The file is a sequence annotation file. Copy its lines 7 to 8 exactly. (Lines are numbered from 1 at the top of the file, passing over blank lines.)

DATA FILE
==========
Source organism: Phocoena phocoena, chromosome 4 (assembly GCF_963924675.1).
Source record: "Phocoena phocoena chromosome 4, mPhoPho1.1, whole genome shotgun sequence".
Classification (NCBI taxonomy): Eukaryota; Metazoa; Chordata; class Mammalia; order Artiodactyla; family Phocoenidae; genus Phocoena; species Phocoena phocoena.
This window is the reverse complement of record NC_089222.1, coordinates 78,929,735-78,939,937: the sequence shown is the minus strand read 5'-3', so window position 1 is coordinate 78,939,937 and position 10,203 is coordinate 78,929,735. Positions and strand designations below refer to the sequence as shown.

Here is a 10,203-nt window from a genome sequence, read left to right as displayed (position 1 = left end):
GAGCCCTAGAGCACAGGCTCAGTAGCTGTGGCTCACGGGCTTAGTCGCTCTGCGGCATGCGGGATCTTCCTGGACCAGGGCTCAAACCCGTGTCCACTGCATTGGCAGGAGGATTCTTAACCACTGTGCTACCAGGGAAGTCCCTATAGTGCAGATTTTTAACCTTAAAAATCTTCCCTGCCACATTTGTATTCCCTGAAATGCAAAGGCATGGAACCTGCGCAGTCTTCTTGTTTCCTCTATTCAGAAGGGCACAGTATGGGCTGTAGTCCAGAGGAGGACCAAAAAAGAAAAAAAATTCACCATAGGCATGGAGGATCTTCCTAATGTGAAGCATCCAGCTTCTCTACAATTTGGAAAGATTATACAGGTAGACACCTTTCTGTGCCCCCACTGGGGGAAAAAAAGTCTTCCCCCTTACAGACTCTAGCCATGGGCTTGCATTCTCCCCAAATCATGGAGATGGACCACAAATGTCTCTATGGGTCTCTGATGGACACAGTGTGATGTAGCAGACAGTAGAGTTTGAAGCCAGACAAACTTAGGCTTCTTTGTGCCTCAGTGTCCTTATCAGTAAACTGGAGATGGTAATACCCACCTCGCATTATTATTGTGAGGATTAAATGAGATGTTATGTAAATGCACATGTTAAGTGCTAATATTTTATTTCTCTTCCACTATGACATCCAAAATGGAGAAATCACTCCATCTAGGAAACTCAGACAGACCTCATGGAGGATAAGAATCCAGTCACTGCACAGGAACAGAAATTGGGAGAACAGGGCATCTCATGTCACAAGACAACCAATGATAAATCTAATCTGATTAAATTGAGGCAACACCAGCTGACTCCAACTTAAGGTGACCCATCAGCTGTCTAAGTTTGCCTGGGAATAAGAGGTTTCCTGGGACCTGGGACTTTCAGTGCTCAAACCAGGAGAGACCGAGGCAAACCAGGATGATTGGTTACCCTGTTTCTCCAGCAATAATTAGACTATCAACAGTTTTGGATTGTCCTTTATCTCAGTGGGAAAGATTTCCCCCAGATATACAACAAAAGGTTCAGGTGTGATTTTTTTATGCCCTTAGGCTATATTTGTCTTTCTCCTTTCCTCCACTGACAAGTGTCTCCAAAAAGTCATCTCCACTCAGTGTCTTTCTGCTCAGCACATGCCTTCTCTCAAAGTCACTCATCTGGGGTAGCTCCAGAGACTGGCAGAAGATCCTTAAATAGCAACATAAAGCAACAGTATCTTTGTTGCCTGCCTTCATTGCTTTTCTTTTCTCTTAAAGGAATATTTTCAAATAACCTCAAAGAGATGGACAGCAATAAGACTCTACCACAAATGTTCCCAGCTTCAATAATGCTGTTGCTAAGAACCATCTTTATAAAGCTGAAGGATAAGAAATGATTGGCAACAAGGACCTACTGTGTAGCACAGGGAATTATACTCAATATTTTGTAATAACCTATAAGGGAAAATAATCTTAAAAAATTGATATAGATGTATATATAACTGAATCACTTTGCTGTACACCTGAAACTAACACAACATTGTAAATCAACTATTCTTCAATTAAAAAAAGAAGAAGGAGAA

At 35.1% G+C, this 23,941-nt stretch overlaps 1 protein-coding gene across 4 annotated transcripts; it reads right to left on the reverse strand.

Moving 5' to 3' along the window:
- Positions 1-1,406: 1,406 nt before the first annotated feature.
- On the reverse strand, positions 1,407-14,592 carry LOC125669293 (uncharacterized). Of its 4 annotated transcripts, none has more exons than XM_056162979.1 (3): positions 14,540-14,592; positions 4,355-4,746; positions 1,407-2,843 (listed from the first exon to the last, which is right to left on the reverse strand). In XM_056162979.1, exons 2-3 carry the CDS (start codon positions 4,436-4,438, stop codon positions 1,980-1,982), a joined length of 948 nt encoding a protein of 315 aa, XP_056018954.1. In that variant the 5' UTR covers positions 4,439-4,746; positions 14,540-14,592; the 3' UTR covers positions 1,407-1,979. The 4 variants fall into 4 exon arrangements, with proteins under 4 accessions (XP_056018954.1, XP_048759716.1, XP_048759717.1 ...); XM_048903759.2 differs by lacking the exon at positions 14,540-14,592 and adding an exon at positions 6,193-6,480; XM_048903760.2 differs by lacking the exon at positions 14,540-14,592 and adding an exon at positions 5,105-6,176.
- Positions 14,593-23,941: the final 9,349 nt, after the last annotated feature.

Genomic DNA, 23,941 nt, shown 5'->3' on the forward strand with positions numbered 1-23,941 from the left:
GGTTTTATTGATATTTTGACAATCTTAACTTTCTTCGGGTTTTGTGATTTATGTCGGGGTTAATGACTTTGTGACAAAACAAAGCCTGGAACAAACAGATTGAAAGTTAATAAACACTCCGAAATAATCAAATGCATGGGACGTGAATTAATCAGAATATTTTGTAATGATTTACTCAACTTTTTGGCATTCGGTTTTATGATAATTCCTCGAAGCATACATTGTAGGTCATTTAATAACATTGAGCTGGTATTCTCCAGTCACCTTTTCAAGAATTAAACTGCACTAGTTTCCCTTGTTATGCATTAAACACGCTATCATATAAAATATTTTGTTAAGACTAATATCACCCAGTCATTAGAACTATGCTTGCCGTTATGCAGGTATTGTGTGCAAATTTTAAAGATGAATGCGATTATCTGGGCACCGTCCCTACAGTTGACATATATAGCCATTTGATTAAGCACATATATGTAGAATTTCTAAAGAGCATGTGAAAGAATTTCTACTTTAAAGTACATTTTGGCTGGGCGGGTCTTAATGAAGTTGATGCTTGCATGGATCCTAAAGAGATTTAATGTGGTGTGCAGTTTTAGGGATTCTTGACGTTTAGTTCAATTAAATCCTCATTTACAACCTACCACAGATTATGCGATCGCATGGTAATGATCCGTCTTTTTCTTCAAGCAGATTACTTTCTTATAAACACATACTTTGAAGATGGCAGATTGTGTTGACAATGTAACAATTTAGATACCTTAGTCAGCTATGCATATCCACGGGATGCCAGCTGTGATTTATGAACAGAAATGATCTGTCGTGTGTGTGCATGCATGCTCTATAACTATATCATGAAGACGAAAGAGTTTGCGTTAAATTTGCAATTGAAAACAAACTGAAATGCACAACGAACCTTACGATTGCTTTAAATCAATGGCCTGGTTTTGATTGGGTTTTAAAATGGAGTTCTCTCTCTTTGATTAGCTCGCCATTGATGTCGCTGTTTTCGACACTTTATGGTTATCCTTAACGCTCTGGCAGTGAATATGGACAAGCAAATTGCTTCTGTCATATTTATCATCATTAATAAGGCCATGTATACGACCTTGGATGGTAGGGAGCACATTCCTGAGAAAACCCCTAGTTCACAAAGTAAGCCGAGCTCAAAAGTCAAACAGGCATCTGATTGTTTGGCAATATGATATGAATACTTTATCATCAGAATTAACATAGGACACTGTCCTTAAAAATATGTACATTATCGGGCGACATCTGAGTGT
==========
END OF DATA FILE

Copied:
At 35.1% G+C, this 23,941-nt stretch overlaps 1 protein-coding gene across 4 annotated transcripts; it reads right to left on the reverse strand.

Moving 5' to 3' along the window: